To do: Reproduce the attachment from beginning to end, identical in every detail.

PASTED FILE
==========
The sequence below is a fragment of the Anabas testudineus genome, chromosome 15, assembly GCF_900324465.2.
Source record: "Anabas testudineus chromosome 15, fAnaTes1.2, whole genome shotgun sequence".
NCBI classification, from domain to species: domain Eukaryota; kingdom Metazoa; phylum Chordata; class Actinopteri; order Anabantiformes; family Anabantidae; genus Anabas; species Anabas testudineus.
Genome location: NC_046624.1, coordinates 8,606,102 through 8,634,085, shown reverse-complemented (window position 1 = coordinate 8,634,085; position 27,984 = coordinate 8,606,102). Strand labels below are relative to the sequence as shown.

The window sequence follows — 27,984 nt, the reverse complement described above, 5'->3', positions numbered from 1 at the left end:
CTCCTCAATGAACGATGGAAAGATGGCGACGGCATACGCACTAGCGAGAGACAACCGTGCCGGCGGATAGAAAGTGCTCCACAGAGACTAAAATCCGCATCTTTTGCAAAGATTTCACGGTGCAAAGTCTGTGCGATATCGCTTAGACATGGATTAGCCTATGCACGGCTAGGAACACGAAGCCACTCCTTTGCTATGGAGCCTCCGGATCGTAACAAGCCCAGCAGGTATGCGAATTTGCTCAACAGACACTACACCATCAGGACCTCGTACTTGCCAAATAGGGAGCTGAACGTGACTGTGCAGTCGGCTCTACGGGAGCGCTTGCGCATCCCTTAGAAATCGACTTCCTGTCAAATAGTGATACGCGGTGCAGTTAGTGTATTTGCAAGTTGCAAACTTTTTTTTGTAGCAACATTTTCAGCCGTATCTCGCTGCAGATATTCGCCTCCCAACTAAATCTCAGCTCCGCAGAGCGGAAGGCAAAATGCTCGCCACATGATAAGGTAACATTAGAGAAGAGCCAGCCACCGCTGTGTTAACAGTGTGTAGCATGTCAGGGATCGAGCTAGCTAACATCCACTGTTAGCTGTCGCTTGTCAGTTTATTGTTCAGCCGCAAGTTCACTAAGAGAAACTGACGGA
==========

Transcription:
The sequence below is a fragment of the Anabas testudineus genome, chromosome 15, assembly GCF_900324465.2.
Source record: "Anabas testudineus chromosome 15, fAnaTes1.2, whole genome shotgun sequence".
NCBI classification, from domain to species: domain Eukaryota; kingdom Metazoa; phylum Chordata; class Actinopteri; order Anabantiformes; family Anabantidae; genus Anabas; species Anabas testudineus.
Genome location: NC_046624.1, coordinates 8,606,102 through 8,634,085, shown reverse-complemented (window position 1 = coordinate 8,634,085; position 27,984 = coordinate 8,606,102). Strand labels below are relative to the sequence as shown.

The window sequence follows — 27,984 nt, the reverse complement described above, 5'->3', positions numbered from 1 at the left end:
CTCCTCAATGAACGATGGAAAGATGGCGACGGCATACGCACTAGCGAGAGACAACCGTGCCGGCGGATAGAAAGTGCTCCACAGAGACTAAAATCCGCATCTTTTGCAAAGATTTCACGGTGCAAAGTCTGTGCGATATCGCTTAGACATGGATTAGCCTATGCACGGCTAGGAACACGAAGCCACTCCTTTGCTATGGAGCCTCCGGATCGTAACAAGCCCAGCAGGTATGCGAATTTGCTCAACAGACACTACACCATCAGGACCTCGTACTTGCCAAATAGGGAGCTGAACGTGACTGTGCAGTCGGCTCTACGGGAGCGCTTGCGCATCCCTTAGAAATCGACTTCCTGTCAAATAGTGATACGCGGTGCAGTTAGTGTATTTGCAAGTTGCAAACTTTTTTTTGTAGCAACATTTTCAGCCGTATCTCGCTGCAGATATTCGCCTCCCAACTAAATCTCAGCTCCGCAGAGCGGAAGGCAAAATGCTCGCCACATGATAAGGTAACATTAGAGAAGAGCCAGCCACCGCTGTGTTAACAGTGTGTAGCATGTCAGGGATCGAGCTAGCTAACATCCACTGTTAGCTGTCGCTTGTCAGTTTATTGTTCAGCCGCAAGTTCACTAAGAGAAACTGACGGA